Feb 162023
 

If every moment of your Macintosh experience has been on a version of the operating system released after 2001 you may have wondered what things looked like in years prior. The Version Museum has a lovely collection of screenshots you can view for a glimpse of life prior to Mac OS X, but pictures can’t do justice to what it was really like.

Now, thanks to the fabulous Infinite Mac project by Mihai Parparita you can experience Apple’s System 6, System 7, Mac OS 8, or Mac OS 9 with just a web browser on your modern computer.

These sites will promptly send you back in computing time:

https://system6.app – released in April of 1988 – Wikipedia article about System 6
https://system7.app – released in May of 1991 – Wikipedia article about System 7
https://macos8.app – released in July of 1997 – Wikipedia article about Mac OS 8
https://macos9.app – released in October of 1999 – Wikipedia article about Mac OS 9

Best of all, you don’t get to just experience the operating system. Each site is a virtual Mac that includes applications, games, utilities, and even AppleTalk so you can see what networking was like in the pre-internet days.

Hopefully, you’ll be inspired to find your own beige classic Mac and experience the joys of installing software from floppy disks and CD’s, pushing a beige non-optical mouse around, and using a clacky beige keyboard for some great retro Macintosh computing.

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Apr 212010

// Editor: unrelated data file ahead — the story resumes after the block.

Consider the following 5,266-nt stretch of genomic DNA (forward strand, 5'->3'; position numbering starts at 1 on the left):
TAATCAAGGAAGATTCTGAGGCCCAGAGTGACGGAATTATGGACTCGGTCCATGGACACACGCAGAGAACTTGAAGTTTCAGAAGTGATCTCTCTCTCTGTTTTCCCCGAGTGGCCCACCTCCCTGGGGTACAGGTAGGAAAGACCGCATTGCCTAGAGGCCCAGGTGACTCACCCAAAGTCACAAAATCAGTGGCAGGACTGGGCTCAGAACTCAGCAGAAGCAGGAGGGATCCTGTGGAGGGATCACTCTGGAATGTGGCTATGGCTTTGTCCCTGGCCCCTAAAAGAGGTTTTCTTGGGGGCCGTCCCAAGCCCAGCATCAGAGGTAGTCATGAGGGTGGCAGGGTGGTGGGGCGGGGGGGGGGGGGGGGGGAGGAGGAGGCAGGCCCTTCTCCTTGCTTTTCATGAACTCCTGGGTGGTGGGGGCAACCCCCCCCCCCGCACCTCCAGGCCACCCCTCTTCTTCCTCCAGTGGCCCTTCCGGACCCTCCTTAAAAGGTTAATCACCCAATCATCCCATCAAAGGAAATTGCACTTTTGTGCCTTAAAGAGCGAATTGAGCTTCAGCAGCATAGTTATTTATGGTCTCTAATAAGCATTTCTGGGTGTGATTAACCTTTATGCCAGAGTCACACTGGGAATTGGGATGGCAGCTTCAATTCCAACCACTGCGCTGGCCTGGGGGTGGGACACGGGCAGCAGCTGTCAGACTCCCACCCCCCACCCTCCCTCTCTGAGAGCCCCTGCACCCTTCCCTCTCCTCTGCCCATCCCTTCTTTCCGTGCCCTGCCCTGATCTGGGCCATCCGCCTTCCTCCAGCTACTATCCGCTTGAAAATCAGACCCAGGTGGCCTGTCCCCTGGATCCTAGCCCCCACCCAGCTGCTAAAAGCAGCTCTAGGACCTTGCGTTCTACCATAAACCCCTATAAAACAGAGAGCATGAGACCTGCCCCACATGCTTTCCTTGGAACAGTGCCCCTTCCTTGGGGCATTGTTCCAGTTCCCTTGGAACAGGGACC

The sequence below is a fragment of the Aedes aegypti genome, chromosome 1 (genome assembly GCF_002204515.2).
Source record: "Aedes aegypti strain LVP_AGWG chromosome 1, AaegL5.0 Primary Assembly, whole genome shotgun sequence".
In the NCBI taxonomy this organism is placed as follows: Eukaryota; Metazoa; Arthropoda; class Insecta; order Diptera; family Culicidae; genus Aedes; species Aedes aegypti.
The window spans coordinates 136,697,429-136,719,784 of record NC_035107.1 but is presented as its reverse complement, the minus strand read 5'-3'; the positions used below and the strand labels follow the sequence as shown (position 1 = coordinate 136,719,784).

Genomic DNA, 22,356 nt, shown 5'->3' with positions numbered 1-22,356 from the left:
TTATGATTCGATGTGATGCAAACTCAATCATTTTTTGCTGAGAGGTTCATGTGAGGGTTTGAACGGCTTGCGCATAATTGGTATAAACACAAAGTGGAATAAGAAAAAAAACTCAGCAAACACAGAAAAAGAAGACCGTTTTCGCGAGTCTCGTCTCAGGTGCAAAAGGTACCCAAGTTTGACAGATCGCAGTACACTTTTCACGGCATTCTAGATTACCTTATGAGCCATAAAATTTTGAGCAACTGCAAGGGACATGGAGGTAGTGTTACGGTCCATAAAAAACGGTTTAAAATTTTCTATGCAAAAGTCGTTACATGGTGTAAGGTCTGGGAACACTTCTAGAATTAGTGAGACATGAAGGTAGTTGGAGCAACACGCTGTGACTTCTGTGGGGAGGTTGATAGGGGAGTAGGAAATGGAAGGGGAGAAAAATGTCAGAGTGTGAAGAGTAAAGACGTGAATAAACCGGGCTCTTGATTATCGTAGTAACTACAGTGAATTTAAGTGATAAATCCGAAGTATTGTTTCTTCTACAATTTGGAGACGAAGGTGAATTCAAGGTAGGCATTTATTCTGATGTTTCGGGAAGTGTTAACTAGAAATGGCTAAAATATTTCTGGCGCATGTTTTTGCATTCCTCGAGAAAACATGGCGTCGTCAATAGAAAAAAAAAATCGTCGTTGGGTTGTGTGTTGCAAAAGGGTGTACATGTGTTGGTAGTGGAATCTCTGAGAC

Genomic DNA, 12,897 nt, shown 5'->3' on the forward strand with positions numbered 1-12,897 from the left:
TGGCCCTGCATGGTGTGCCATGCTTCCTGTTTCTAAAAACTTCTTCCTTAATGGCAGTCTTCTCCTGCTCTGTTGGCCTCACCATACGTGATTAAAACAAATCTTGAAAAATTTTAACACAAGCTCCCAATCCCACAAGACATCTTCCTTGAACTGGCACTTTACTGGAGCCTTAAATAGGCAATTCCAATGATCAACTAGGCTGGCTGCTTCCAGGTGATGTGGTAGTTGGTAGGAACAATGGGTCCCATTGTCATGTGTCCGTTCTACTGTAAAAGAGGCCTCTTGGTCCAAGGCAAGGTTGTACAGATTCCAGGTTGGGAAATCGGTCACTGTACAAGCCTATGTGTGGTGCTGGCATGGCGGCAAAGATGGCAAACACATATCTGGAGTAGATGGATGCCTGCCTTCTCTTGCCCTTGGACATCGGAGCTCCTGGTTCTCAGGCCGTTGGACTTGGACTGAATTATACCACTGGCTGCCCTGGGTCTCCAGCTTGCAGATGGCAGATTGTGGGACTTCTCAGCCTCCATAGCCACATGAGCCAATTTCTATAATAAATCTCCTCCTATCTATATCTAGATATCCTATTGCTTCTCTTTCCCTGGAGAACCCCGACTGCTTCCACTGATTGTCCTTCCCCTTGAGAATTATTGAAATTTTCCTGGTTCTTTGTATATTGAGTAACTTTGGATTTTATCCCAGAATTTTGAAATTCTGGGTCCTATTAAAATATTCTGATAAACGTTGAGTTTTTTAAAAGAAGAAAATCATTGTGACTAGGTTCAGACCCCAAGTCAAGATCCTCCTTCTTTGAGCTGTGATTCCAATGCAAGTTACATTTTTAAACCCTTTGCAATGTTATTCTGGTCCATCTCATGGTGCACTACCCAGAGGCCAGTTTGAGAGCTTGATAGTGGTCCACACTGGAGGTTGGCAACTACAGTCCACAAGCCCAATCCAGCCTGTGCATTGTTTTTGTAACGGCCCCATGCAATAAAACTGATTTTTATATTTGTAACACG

6.0.8 system startup window

I took a few moments to launch Mini vMac and play with Mac OS 6.08 on my MacBook Pro that runs Snow Leopard. Since Snow Leopard will not let you write to or create HFS disk images I was limited to what was available on the 6.08 Disk Tools disk, namely the venerable Disk First Aid and Apple HD SC Setup.

I was very proud of myself for remembering that there is a secret key combination to expose the logging window of DFA so you can see what it is doing. Back in the early days DFA just worked it’s magic and expected you to wait patiently for the watch cursor to disappear and the application to report it’s cryptic results.

If you press Command-S while DFA is open a window underneath appears that displays the status of the DFA processes. Since this always begins¬† and ends with a date/time stamp and the message “Scavenging begun” or “Scavenging ended” I presume Command-S was chosen to display the Scavenging process.

Disk First Aid 1.4.3

Disk First Aid 1.4.3 with secret window revealed

Later versions of Disk First Aid by default display the disk examination and repair process, but back in the System 6 days you had to know the magical keycode to watch its inner workings as it churned away performing its diagnostics and repair.

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